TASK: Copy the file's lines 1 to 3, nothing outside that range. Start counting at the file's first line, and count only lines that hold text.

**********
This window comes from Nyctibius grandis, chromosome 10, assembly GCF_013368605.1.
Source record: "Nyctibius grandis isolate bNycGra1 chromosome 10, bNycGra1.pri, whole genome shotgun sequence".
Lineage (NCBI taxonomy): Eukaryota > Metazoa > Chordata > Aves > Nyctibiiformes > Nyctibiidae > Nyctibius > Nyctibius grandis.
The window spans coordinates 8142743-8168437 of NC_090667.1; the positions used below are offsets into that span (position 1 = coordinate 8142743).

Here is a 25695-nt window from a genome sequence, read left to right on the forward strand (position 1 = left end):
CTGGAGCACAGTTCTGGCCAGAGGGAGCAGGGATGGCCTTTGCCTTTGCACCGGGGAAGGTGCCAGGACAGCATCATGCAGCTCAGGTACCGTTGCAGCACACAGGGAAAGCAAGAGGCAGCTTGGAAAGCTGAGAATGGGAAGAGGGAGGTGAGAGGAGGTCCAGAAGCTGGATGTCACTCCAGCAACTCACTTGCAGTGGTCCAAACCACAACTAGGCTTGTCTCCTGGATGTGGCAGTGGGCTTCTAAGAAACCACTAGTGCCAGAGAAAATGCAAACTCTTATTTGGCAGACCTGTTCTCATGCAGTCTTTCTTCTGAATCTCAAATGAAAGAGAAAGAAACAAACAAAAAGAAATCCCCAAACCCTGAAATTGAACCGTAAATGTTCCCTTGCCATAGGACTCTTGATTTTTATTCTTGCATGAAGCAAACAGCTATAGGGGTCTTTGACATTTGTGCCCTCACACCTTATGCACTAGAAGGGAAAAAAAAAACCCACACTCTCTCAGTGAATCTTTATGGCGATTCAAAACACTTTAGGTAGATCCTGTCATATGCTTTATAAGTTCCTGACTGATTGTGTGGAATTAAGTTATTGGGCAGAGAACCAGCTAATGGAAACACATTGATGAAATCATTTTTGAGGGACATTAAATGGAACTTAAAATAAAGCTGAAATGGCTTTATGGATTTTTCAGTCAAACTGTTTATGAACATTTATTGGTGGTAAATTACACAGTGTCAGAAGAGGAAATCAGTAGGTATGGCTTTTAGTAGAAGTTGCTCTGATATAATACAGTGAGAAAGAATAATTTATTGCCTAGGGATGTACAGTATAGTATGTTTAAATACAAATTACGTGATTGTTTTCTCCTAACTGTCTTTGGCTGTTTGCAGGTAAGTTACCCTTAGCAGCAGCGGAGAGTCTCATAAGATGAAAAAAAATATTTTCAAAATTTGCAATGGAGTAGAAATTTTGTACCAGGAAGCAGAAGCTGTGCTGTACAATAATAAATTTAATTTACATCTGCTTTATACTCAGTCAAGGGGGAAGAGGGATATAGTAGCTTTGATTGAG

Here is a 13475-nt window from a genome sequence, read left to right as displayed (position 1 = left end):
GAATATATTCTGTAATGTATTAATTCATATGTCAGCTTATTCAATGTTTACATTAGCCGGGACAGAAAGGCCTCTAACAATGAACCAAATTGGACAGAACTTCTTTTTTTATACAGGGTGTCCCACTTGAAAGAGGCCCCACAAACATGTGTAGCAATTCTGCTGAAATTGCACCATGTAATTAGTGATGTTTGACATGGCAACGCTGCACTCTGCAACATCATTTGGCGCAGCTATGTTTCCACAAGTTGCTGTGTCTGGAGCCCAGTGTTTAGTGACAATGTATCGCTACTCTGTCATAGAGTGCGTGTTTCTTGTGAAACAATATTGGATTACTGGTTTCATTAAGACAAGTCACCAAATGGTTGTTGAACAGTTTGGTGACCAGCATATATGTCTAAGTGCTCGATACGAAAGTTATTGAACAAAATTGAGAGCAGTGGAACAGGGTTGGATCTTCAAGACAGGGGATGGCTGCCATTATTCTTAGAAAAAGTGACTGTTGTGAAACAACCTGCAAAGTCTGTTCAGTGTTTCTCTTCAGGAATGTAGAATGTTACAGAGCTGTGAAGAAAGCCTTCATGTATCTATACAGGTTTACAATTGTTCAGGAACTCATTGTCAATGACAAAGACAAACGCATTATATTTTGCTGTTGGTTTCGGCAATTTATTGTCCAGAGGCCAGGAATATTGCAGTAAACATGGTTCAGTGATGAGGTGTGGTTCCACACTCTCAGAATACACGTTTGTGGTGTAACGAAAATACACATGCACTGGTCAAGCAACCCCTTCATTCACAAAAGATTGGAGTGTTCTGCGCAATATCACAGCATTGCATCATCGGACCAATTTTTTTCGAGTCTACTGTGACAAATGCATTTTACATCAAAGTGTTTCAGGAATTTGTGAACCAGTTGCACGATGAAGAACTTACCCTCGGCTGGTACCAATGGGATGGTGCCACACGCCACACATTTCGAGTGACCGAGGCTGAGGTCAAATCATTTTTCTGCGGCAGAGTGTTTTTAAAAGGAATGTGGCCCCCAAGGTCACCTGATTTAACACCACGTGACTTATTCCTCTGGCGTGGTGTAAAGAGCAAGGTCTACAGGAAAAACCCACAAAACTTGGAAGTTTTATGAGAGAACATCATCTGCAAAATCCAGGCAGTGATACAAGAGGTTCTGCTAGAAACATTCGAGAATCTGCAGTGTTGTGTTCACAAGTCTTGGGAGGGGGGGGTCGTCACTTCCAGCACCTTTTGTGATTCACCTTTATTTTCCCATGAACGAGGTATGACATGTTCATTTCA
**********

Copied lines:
This window comes from Nyctibius grandis, chromosome 10, assembly GCF_013368605.1.
Source record: "Nyctibius grandis isolate bNycGra1 chromosome 10, bNycGra1.pri, whole genome shotgun sequence".
Lineage (NCBI taxonomy): Eukaryota > Metazoa > Chordata > Aves > Nyctibiiformes > Nyctibiidae > Nyctibius > Nyctibius grandis.